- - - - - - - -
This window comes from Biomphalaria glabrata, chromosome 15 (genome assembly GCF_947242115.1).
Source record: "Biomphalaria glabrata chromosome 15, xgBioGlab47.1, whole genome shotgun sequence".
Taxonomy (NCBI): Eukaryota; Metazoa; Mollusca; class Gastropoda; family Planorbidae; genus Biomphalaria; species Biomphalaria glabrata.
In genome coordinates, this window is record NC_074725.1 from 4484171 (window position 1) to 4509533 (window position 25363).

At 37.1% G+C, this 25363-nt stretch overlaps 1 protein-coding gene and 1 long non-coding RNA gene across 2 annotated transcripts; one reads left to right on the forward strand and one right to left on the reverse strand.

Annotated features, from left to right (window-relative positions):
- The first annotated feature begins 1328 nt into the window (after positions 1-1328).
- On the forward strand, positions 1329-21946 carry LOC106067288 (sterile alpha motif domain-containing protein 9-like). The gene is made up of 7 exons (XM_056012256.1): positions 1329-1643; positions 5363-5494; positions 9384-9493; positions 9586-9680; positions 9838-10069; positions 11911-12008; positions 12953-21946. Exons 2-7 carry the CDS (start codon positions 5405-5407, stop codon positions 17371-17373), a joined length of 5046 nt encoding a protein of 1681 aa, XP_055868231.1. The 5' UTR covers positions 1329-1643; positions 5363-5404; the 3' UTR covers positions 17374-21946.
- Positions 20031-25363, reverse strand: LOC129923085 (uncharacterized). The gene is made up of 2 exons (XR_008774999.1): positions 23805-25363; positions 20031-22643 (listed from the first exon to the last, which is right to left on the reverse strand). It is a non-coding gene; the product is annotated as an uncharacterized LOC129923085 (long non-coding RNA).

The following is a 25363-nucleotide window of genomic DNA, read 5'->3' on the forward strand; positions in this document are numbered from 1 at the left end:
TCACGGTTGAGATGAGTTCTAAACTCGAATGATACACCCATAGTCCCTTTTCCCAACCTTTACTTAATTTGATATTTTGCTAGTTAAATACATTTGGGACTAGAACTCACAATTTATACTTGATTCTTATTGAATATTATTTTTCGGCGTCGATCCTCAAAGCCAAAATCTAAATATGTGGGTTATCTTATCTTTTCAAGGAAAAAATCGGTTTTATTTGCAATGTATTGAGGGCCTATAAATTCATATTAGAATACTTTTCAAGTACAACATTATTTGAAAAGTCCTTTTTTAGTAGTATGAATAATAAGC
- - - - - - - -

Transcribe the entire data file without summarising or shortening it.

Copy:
This window comes from Biomphalaria glabrata, chromosome 15 (genome assembly GCF_947242115.1).
Source record: "Biomphalaria glabrata chromosome 15, xgBioGlab47.1, whole genome shotgun sequence".
Taxonomy (NCBI): Eukaryota; Metazoa; Mollusca; class Gastropoda; family Planorbidae; genus Biomphalaria; species Biomphalaria glabrata.
In genome coordinates, this window is record NC_074725.1 from 4484171 (window position 1) to 4509533 (window position 25363).

At 37.1% G+C, this 25363-nt stretch overlaps 1 protein-coding gene and 1 long non-coding RNA gene across 2 annotated transcripts; one reads left to right on the forward strand and one right to left on the reverse strand.

Annotated features, from left to right (window-relative positions):
- The first annotated feature begins 1328 nt into the window (after positions 1-1328).
- On the forward strand, positions 1329-21946 carry LOC106067288 (sterile alpha motif domain-containing protein 9-like). The gene is made up of 7 exons (XM_056012256.1): positions 1329-1643; positions 5363-5494; positions 9384-9493; positions 9586-9680; positions 9838-10069; positions 11911-12008; positions 12953-21946. Exons 2-7 carry the CDS (start codon positions 5405-5407, stop codon positions 17371-17373), a joined length of 5046 nt encoding a protein of 1681 aa, XP_055868231.1. The 5' UTR covers positions 1329-1643; positions 5363-5404; the 3' UTR covers positions 17374-21946.
- Positions 20031-25363, reverse strand: LOC129923085 (uncharacterized). The gene is made up of 2 exons (XR_008774999.1): positions 23805-25363; positions 20031-22643 (listed from the first exon to the last, which is right to left on the reverse strand). It is a non-coding gene; the product is annotated as an uncharacterized LOC129923085 (long non-coding RNA).

The following is a 25363-nucleotide window of genomic DNA, read 5'->3' on the forward strand; positions in this document are numbered from 1 at the left end:
TCACGGTTGAGATGAGTTCTAAACTCGAATGATACACCCATAGTCCCTTTTCCCAACCTTTACTTAATTTGATATTTTGCTAGTTAAATACATTTGGGACTAGAACTCACAATTTATACTTGATTCTTATTGAATATTATTTTTCGGCGTCGATCCTCAAAGCCAAAATCTAAATATGTGGGTTATCTTATCTTTTCAAGGAAAAAATCGGTTTTATTTGCAATGTATTGAGGGCCTATAAATTCATATTAGAATACTTTTCAAGTACAACATTATTTGAAAAGTCCTTTTTTAGTAGTATGAATAATAAGC